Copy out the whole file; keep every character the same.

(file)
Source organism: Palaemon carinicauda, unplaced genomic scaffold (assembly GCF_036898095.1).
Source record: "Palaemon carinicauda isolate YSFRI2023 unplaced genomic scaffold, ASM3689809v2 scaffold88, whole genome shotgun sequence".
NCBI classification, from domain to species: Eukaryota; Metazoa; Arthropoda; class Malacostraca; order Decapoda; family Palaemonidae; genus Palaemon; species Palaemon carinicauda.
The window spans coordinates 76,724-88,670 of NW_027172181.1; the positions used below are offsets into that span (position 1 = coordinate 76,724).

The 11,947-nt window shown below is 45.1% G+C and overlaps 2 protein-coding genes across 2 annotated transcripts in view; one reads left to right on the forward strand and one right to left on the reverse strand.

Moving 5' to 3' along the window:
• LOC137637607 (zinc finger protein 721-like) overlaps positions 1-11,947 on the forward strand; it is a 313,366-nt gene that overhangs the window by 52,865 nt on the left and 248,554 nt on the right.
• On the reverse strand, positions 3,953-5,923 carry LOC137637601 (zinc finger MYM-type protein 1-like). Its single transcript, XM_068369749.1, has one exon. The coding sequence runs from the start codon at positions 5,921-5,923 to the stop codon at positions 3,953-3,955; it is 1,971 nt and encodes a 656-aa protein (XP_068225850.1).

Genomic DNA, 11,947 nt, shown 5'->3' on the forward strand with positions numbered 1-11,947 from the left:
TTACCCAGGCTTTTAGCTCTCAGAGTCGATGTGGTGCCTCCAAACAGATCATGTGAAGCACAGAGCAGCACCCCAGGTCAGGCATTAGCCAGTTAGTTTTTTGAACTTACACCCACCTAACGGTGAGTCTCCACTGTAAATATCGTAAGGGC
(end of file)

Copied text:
Source organism: Palaemon carinicauda, unplaced genomic scaffold (assembly GCF_036898095.1).
Source record: "Palaemon carinicauda isolate YSFRI2023 unplaced genomic scaffold, ASM3689809v2 scaffold88, whole genome shotgun sequence".
NCBI classification, from domain to species: Eukaryota; Metazoa; Arthropoda; class Malacostraca; order Decapoda; family Palaemonidae; genus Palaemon; species Palaemon carinicauda.
The window spans coordinates 76,724-88,670 of NW_027172181.1; the positions used below are offsets into that span (position 1 = coordinate 76,724).

The 11,947-nt window shown below is 45.1% G+C and overlaps 2 protein-coding genes across 2 annotated transcripts in view; one reads left to right on the forward strand and one right to left on the reverse strand.

Moving 5' to 3' along the window:
• LOC137637607 (zinc finger protein 721-like) overlaps positions 1-11,947 on the forward strand; it is a 313,366-nt gene that overhangs the window by 52,865 nt on the left and 248,554 nt on the right.
• On the reverse strand, positions 3,953-5,923 carry LOC137637601 (zinc finger MYM-type protein 1-like). Its single transcript, XM_068369749.1, has one exon. The coding sequence runs from the start codon at positions 5,921-5,923 to the stop codon at positions 3,953-3,955; it is 1,971 nt and encodes a 656-aa protein (XP_068225850.1).

Genomic DNA, 11,947 nt, shown 5'->3' on the forward strand with positions numbered 1-11,947 from the left:
TTACCCAGGCTTTTAGCTCTCAGAGTCGATGTGGTGCCTCCAAACAGATCATGTGAAGCACAGAGCAGCACCCCAGGTCAGGCATTAGCCAGTTAGTTTTTTGAACTTACACCCACCTAACGGTGAGTCTCCACTGTAAATATCGTAAGGGC